halted early and unblinded, which led to FDA approval of TD for first-line therapy of multiple myeloma (Rajkumar, Hussein,
et al.).
Although TD showed a clear benefit in terms of overall response and PFS when compared to dexamethasone alone, its role as
first-line therapy had not been compared to dexamethasone combined with an alkylating agent combination. Therefore, a
randomized study comparing TD to VAD with autologous stem cell transplant (ASCT) evaluated 204 previously untreated patients (Macro et al., 2006). The TD arm revealed a very good partial response (VGPR) (34.7% compared to 12.6% with VAD)
prior to ASCT. When response rates were evaluated six months after ASCT, the VGPR rate was similar, with 44.4% in the TD
arm compared with 41.7% in the VAD group. Toxicities observed were similar to previous TD and VAD trials; however, thromboembolic events were higher in the TD arm at 22%, and symptomatic peripheral neuropathy was present in both arms (17.4%
versus 12.9%) (Macro et al.).
Additional studies have evaluated thalidomide in combination with alkylating agents and novel agents with response rates of 50%–
90% with low CR rates (Chanan-Khan et al., 2004; Hassoun et al., 2006; Hussein et al., 2006; Offidani et al., 2006; Zervas et al., 2004)
(see Table 1). In a future edition of Myeloma Messenger, combination therapies in older adults will be discussed in detail.
TABLE 1: Selected Thalidomide-Based Combination Therapy for Previously
Untreated Multiple Myeloma
(Study Acronym)
Number of
Weber et al. (2003)
Rajkumar et al. (2006a)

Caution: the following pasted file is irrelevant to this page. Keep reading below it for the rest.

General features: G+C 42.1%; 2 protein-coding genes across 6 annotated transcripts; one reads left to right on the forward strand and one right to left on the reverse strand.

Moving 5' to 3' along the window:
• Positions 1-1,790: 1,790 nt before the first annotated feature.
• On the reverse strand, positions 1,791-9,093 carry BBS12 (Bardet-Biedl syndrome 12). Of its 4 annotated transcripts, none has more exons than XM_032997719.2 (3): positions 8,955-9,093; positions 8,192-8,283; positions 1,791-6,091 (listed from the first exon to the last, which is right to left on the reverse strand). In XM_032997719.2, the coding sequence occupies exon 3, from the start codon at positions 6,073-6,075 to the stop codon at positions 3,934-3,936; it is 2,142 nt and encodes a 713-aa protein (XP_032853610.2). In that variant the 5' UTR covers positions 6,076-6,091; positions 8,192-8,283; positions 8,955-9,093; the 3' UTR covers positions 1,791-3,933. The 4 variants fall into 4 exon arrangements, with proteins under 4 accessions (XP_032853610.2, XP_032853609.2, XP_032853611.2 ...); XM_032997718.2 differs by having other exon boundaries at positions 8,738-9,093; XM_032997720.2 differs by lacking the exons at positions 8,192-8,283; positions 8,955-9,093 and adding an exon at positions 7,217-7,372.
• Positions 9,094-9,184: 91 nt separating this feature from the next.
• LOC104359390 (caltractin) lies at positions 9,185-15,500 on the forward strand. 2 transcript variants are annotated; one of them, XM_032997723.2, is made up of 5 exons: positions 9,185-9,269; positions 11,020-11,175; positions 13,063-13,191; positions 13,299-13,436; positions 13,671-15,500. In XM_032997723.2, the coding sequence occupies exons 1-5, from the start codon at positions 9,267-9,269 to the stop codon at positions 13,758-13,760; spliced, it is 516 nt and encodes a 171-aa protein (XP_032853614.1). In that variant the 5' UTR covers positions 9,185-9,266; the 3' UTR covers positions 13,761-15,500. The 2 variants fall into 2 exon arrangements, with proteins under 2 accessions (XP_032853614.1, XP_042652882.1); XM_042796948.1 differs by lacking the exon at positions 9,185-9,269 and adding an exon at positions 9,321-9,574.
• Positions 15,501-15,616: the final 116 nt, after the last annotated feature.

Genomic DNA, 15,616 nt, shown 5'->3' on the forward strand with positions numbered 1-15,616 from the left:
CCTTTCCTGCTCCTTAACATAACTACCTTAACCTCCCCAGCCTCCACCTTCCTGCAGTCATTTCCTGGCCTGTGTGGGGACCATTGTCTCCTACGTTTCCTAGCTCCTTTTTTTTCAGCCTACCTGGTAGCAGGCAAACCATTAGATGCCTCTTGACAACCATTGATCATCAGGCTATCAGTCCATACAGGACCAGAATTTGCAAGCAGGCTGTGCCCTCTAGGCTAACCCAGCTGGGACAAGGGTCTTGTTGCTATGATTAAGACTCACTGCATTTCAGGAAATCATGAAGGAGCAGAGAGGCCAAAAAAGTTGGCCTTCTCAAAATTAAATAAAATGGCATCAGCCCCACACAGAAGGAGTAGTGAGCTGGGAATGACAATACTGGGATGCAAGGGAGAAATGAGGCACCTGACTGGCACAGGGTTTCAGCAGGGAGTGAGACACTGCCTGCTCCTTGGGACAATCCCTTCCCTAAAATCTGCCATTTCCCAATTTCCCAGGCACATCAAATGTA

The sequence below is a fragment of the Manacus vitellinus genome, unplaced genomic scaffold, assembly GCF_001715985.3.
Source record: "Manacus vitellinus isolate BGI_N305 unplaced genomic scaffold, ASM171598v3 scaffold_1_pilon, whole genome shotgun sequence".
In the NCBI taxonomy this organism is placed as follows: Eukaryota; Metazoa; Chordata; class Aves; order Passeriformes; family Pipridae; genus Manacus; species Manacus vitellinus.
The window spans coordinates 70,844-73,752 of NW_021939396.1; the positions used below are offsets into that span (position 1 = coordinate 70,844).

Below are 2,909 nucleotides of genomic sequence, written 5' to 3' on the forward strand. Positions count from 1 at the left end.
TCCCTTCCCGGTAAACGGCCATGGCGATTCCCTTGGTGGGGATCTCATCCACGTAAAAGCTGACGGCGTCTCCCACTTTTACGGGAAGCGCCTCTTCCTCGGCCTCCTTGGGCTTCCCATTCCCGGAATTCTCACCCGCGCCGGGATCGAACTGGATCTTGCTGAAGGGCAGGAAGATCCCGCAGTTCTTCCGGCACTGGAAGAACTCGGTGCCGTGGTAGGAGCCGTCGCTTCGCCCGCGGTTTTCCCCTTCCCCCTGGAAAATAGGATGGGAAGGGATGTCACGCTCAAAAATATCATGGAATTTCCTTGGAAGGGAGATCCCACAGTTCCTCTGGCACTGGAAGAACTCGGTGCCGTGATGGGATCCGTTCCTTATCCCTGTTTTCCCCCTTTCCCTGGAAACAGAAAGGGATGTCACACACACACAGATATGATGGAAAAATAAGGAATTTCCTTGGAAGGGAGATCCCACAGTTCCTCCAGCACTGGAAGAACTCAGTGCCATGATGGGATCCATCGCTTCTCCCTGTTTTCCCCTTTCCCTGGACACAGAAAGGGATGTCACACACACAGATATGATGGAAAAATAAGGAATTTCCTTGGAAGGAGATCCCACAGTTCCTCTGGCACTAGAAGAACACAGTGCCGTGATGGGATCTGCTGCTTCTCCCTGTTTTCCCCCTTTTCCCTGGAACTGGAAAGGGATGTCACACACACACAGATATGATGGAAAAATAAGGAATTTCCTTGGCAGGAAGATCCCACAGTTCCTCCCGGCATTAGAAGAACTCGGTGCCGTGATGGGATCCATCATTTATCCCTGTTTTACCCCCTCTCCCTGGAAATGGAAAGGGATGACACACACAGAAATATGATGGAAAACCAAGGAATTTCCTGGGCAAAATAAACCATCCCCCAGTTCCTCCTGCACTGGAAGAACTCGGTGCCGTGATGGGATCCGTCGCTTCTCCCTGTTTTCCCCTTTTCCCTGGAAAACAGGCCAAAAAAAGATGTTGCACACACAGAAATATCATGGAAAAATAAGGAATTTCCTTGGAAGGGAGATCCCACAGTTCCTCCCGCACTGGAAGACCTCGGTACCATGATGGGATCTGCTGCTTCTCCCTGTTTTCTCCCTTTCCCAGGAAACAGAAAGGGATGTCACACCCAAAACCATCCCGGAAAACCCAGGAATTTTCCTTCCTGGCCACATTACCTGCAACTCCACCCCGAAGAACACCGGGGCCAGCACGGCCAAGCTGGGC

(Thal-dex vs. Dex)
Rajkumar et al. (2006b)
(Thal-Dex vs. Dex)
Chanan-Khan et al. (2004) V
Hussein et al. (2006)
Zervas et al. (2004)
(T-VAD doxil)
Offidani et al. (2006)
Hassoun et al. (2006)
Patients with ≥ SD received 3
cycles then received 2 cycles
TD as below
A—doxorubicin; D—dexamethasone; Do—pegylated liposomal doxorubicin; M—melphalan; P—prednisone;
T—thalidomide; V—vincristine
7 | The Myeloma Messenger | March 2008
Lenalidomide: Mechanism of Action
Lenalidomide is a structural analog to thalidomide that is 50,000 times more potent in inhibiting TNF-α (Muller et al., 1999).
Similar to thalidomide, it has direct antitumor activities via activation of caspase-8, which may stimulate G0/G1 growth arrest
(Raje, Hideshima, & Anderson, 2006). Immunomodulatory drugs like lenalidomide may disrupt cytokine secretion and cellular
adhesion through downregulation of NFκB (regulates cell cycle, apoptosis, and cytokine production), which also may play a
role in restoring sensitivity to chemotherapeutics (Mitsiades et al., 2002a). Lenalidomide decreases release of IL-6 (regulator of
myeloma cell growth), vascular endothelial growth factor (VEGF) (promotes angiogenesis), and blast growth factor (bFGF),
which is further augmented by dexamethasone (Anderson, 2005). Lenalidomide stimulates cytotoxic T-cell proliferation
50–20,000 times more than thalidomide through increased secretion of IL-2 (promotes natural killer cells) and interferon-γ
Lenalidomide: Clinical Trials
In previously treated patients, lenalidomide as a single agent provided response rates of 20%–25% (Richardson et al., 2002).
Based on in vitro studies that showed synergy between lenalidomide and dexamethasone, a phase II trial was designed to add
dexamethasone to single-agent lenalidomide in patients unresponsive to lenalidomide alone, with an additional 29% of
patientsresponding (Hideshima et al., 2000; Richardson, Blood, et al., 2006). These results led to two phase III double-blind,
placebo-controlled trials conducted in North America (MM-009) as well as in Europe, Australia, and Israel (MM-010), which
combined dexamethasone with lenalidomide. In both trials, lenalidomide/dexamethasone (LD) was compared to dexamethasone/placebo with response rates of 61% (MM-009) and 57% (MM-010), with CR rates of 14.1% and 15.9% (Dimopoulos et al.,
2007; Weber et al., 2007).
In a phase II trial, 34 previously untreated patients were enrolled to receive lenalidomide (25 mg on days 1–21) plus dexamethasone (40 mg on days 1–4, 9–12, and 17–20) for at least four cycles (Rajkumar et al., 2005). After the fourth cycle, patients
proceeded onto stem cell transplant or continued on the regimen with dexamethasone on days 1–4 only. The overall